Ortolani noted that TWAS ensures women scientists are taken into account when designing new programmes, as well as when evaluating applications from women scientists. He also pointed out that TWAS focuses its dissemination of programme announcements on women, and recalled that in 2021-2022 the TWAS-Sida Research Grants programme achieved a 50-50 gender balance.
He also discussed the importance of science communication in raising visibility for women scientists from LDCs. “We must support women in science not only on International Women's Day, but every day,” he urged.
During the conference, the TWAS executive director met representatives of international organisations, governments and scientists.
Murenzi had a meeting with Jochen Flasbarth, State Secretary, Federal Ministry for Economic Cooperation and Development, Germany, to discuss the importance of gender issues in STI and digitalization of education.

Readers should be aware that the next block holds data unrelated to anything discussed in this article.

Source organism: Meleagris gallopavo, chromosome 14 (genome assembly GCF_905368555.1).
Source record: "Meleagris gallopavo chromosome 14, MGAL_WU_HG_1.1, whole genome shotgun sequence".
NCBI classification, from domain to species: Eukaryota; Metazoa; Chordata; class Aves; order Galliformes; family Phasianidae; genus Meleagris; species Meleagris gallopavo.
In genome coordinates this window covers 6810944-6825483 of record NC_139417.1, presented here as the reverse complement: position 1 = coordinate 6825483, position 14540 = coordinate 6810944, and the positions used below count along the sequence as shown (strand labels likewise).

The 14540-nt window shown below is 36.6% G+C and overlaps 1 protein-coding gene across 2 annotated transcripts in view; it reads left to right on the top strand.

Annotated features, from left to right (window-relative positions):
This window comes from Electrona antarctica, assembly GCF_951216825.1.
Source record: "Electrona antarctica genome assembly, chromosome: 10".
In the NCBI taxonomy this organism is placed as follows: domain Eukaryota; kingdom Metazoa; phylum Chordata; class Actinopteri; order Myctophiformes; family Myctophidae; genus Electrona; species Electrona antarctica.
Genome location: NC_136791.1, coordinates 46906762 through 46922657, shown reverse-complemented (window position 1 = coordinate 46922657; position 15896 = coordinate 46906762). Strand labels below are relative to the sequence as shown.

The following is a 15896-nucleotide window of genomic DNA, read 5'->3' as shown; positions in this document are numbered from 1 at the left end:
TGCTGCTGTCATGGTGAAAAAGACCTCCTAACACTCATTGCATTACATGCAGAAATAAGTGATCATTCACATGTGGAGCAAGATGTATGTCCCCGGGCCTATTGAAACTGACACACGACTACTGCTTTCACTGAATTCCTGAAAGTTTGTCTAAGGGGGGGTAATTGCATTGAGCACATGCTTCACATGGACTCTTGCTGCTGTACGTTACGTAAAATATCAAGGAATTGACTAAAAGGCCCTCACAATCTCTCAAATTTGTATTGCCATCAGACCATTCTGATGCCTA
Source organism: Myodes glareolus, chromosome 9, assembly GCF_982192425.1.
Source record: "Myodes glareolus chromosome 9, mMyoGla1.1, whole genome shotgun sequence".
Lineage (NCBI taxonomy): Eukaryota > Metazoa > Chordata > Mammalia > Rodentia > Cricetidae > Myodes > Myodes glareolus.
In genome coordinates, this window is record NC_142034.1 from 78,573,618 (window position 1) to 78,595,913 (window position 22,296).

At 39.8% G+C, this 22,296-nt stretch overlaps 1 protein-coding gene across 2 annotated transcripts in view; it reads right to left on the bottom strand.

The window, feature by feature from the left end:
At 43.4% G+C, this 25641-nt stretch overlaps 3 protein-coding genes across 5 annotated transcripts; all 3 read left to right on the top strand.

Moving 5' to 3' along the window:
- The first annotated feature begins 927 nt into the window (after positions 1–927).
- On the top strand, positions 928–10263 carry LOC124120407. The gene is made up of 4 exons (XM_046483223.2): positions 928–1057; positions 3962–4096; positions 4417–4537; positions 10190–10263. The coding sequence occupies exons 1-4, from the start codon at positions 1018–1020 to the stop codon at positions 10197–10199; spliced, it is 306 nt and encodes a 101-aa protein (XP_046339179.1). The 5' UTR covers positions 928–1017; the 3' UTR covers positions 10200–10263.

He also met Drew Smith, Director-General for International Assistance Policy, Canada, to exchange views on how to develop crucial scientific capability in LDCs
TWAS today has more than 1,300 elected Fellows representing over 100 countries, including Qatar. Tingwen Huang, Professor at Texas A&M University at Qatar, is one of them, and the LDC5 conference provided TWAS officials with the chance to get to know him in person and visit the university’s research institution.
But LDC5 offered many more attendees the opportunity to discover how TWAS and its partners promote scientific strength in the global South. The TWAS booth, whose first visitor was UNESCO Deputy Director-General Xing Qu, provided the ideal backdrop for many impromptu meetings.
LDC5 concluded with countries adopting concrete measures to implement the Doha Programme of Action – which aims to renew and strengthen commitments between LDCs and their development partners – marking a transformative turning point for the world’s most vulnerable countries.
“The commitments and responsibilities do not stop and start with the signing of the documents or attending conferences. They must be integral to our efforts towards 2030 and extend for the full decade,” said Amina Mohammed, Deputy Secretary-General of the United Nations, at the closing plenary meeting.
More photos are available here and on the TWAS Flickr page.